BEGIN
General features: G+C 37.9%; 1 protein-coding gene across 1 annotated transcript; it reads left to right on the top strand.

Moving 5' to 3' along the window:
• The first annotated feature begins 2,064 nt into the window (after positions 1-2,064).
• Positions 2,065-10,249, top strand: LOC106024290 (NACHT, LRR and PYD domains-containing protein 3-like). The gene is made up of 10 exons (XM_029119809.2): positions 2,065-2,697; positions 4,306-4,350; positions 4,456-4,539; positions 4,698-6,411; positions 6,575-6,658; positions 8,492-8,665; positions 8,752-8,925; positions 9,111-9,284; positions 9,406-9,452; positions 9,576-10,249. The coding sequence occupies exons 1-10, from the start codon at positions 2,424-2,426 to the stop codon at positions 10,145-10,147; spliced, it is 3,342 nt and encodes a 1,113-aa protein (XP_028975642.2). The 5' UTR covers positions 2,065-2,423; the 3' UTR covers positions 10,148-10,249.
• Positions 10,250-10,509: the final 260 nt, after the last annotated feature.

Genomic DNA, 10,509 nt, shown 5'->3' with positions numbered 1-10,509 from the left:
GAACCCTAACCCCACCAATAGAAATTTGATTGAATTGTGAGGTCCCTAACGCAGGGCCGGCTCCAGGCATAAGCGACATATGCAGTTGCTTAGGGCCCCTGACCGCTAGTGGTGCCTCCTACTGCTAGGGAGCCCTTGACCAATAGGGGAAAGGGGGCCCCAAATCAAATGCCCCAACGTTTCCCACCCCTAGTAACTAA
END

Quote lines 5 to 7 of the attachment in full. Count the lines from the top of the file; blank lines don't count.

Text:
• Positions 10,250-10,509: the final 260 nt, after the last annotated feature.

Genomic DNA, 10,509 nt, shown 5'->3' with positions numbered 1-10,509 from the left:
GAACCCTAACCCCACCAATAGAAATTTGATTGAATTGTGAGGTCCCTAACGCAGGGCCGGCTCCAGGCATAAGCGACATATGCAGTTGCTTAGGGCCCCTGACCGCTAGTGGTGCCTCCTACTGCTAGGGAGCCCTTGACCAATAGGGGAAAGGGGGCCCCAAATCAAATGCCCCAACGTTTCCCACCCCTAGTAACTAA